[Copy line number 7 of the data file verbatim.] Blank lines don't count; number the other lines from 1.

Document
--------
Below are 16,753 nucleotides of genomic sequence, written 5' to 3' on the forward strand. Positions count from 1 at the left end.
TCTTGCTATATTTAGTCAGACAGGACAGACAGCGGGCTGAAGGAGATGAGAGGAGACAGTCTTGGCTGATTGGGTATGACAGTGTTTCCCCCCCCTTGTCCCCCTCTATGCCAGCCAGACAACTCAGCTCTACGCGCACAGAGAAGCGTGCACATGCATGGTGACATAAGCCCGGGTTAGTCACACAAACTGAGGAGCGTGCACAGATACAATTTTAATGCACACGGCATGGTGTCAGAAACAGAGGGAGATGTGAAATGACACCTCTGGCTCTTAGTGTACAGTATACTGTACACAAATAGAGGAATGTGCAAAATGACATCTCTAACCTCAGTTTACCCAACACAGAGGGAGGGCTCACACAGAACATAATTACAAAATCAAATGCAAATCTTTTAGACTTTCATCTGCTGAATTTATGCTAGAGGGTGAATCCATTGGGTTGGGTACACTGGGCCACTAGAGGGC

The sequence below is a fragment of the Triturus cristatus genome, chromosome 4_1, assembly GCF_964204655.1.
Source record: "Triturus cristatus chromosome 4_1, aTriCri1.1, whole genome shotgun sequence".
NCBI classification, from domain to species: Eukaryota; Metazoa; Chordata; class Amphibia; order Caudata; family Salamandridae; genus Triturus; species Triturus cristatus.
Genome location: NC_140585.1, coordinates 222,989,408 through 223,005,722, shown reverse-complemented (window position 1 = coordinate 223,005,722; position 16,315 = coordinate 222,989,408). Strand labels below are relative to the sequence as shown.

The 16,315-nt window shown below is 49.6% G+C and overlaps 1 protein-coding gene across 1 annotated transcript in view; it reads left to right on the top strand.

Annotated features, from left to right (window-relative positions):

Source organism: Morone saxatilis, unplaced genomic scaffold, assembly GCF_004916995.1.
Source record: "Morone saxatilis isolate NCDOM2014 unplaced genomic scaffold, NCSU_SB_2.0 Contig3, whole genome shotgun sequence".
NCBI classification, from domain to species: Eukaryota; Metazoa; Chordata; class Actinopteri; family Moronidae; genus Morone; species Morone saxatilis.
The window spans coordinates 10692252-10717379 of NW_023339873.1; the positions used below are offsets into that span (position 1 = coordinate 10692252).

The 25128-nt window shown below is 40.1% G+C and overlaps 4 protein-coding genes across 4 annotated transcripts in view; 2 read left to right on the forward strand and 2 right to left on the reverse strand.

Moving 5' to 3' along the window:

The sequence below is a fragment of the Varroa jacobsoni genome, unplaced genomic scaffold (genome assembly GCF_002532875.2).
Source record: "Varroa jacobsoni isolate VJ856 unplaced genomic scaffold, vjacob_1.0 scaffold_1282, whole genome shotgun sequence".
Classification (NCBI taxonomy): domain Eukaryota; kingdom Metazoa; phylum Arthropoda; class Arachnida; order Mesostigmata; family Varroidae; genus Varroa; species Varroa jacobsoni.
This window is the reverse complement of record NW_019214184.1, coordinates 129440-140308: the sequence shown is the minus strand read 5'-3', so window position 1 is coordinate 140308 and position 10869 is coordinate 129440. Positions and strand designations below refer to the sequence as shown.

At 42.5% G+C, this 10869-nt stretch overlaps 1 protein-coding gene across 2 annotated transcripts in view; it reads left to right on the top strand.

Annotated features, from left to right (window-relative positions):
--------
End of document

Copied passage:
The 16,315-nt window shown below is 49.6% G+C and overlaps 1 protein-coding gene across 1 annotated transcript in view; it reads left to right on the top strand.